It turns out writing for Journalism requires total mastery of the language, which I simply did not have at the time. I struggled to pass the most basic of classes: Introduction to Journalism Writing. My JOU 101 professor also happened to have been my academic advisor. She knew all about my goals and aspirations and she knew first-hand how hard it was for me. During her tests, she used to take away 50 points for every mistake you made. Sometimes, I’d go into a test and she’d say, “You owe me from the last exam.”
One day she called me into her office to tell me the then director of photography for the National Geographic Tom Kennedy, who was an alumnus of the college, would be visiting in the coming weeks and meeting with students. She suggested I should go out to dinner with him and some of the photo students. I told her I had no interest in photography. Her reply was, “You are going.”
There were about eight photo students and I during that dinner with Kennedy. Even though I knew nothing of photography I knew a lot about the magazine since I had grown up reading it.
Back home in Panama, one of my uncles owned a drugstore with quite the selection of periodicals. Sometimes after school, while waiting for my dad who was one of the store’s pharmacists, to be done with work. I would spend hours behind the counter reading. At first, I’d read the comic books, then other magazines like National Geographic.
During that dinner, I hit it off with Kennedy pretty well. After a while, I mustered the courage to ask him, “So studying what I’m studying- Journalism with a specialty in magazine writing and a minor in Biology, do I stand any chance of working for the magazine?”
He looked at me and said, “The magazine only hires experts in their fields or scientists.” Then he added, “You’d have a better chance if you were a photographer.” I thought briefly about it and said to him, “Then I’ll become a photographer.” He proceeded to give me an incredulous look while saying something along the lines of “Right…”
I then asked him, how would one go about becoming a photographer for the magazine? He said, “Well it’s kind of hard. Most of our photographers are in their 40’s. But I guess you could start by applying for an internship… But we are in August and the deadline for applying is in December.”
I let him get back to talking to the other students while I thought about it. I finally excused myself from the table and I went to the restaurant manager to ask if he had a pen and paper I could borrow.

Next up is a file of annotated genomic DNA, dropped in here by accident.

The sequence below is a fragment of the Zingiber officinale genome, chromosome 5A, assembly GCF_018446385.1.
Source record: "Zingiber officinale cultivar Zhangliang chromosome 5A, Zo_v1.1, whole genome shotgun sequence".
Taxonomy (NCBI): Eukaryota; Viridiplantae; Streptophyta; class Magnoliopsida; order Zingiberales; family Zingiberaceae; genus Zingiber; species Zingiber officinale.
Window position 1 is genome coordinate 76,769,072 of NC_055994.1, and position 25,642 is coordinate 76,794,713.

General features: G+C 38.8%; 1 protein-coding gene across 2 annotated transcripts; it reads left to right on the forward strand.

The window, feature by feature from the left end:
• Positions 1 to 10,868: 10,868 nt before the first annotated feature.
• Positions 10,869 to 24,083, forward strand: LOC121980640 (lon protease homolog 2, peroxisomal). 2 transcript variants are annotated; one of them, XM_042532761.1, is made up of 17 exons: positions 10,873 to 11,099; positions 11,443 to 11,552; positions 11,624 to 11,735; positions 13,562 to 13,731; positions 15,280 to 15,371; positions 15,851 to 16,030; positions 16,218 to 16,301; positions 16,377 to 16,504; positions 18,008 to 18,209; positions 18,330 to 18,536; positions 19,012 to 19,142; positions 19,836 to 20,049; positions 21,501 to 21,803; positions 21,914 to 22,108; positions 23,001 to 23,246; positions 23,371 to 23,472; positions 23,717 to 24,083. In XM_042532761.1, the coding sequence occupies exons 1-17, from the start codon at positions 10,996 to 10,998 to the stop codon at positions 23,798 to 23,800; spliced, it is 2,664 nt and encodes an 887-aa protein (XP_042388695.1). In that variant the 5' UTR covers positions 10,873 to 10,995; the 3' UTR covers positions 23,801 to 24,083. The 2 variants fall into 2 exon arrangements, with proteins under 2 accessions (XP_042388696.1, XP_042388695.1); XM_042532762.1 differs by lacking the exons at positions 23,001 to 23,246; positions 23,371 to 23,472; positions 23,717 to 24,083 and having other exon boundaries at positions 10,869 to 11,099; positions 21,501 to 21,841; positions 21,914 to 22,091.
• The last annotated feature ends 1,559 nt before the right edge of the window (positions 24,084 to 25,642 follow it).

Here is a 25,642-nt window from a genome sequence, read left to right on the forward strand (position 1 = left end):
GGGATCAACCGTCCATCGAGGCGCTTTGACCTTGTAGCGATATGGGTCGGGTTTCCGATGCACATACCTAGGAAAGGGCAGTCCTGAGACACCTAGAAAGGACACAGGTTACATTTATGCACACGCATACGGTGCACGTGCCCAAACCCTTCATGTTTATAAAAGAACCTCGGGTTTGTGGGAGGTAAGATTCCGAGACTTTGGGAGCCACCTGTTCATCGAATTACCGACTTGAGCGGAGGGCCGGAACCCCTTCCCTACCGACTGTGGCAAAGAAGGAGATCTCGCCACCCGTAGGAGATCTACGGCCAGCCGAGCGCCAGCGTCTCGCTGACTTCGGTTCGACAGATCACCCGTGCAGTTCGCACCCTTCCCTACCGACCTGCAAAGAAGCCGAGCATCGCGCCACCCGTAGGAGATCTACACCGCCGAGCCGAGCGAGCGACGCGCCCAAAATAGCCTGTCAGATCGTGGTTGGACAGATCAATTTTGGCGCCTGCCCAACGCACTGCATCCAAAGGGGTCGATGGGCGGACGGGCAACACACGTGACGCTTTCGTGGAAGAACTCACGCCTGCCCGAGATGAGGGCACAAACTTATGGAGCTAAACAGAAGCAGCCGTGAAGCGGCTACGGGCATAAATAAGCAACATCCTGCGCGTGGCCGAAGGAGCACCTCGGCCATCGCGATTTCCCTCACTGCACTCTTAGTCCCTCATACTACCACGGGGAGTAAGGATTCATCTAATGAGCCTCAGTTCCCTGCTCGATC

I went back to the table and proceeded to do a caricature of director Kennedy sitting atop of a globe a-la- Rodin’s Thinker style. Below, the caption read, “National Geographic, the world is our backyard.”
I went back to the manager’s office and I asked him if could make a copy of the drawing. I went back to the table and proceeded to give Kennedy the original drawing and I told him, “The next time you see a copy of this, my portfolio will be attached to it.”
He looked at the drawing and then looked back at me as he once more gave me an incredulous look as he said once more, “Right…”
I spent the following months learning as much as I could about photography. Every Journalism student was required to take an intro to photojournalism class. At least I had that going for me since I’d never picked up a camera before that semester as a junior in college. I befriended a local nature photographer. He taught me a lot about photography and about the wildlife in the northern Florida region, the area where UF was located.
As the deadline for the internship approached, the same advisor called me to her office and said, “I’ve heard you’ve been working really hard on your portfolio. Is it done?” I told her it was done. But the more I learned about photography, the more I realized how ludicrous of me truly was to have talked to Kennedy the way I did. And how ridiculous it was for me to try to compete with so many talented young photographers vying for those few highly coveted National Geographic scholarships.
She asked me to get it anyway and to leave it with her so she could take a look at it later. I did and I didn’t give it much thought afterwards. By that time, I had already made up my mind, I wasn’t going to send it in.
After the Christmas break, I got pulled out of one of my classes to go to her office. When I got there, she held the phone for me as she told me someone wanted to talk to me. I hesitantly picked up the phone. On the other end was none other than Tom Kennedy.
“Essdras, you have a long way to go but you have a lot of potential. It just so happens I need someone who speaks Spanish, knows a bit about photography, a bit about animals and about the tropics…” He basically had just described me. Then he added, “I’d like you to assist a couple of my photographers on assignment in Central America.”
I was astonished, at a loss for words, and frozen in place. I looked at my advisor and said to her, “You sent him my portfolio??” She quickly chastised me as she gestured to get back to my call. Kennedy then said, “By the way, I am sorry, but I can only pay you $50 per day.”
I said, “You are going to pay me on top of that???”
So, the next summer I proceeded to spend a bit over two months in the jungles of Panama, Costa Rica and Colombia assisting on a story about poison arrow frogs and another one on Heliconia butterflies. After that, I just knew this is what I wanted to do with the rest of my life.
If you’d like to see Essdras critique the anonymous photo submissions and discuss the questions asked here, watch the on-demand webinar.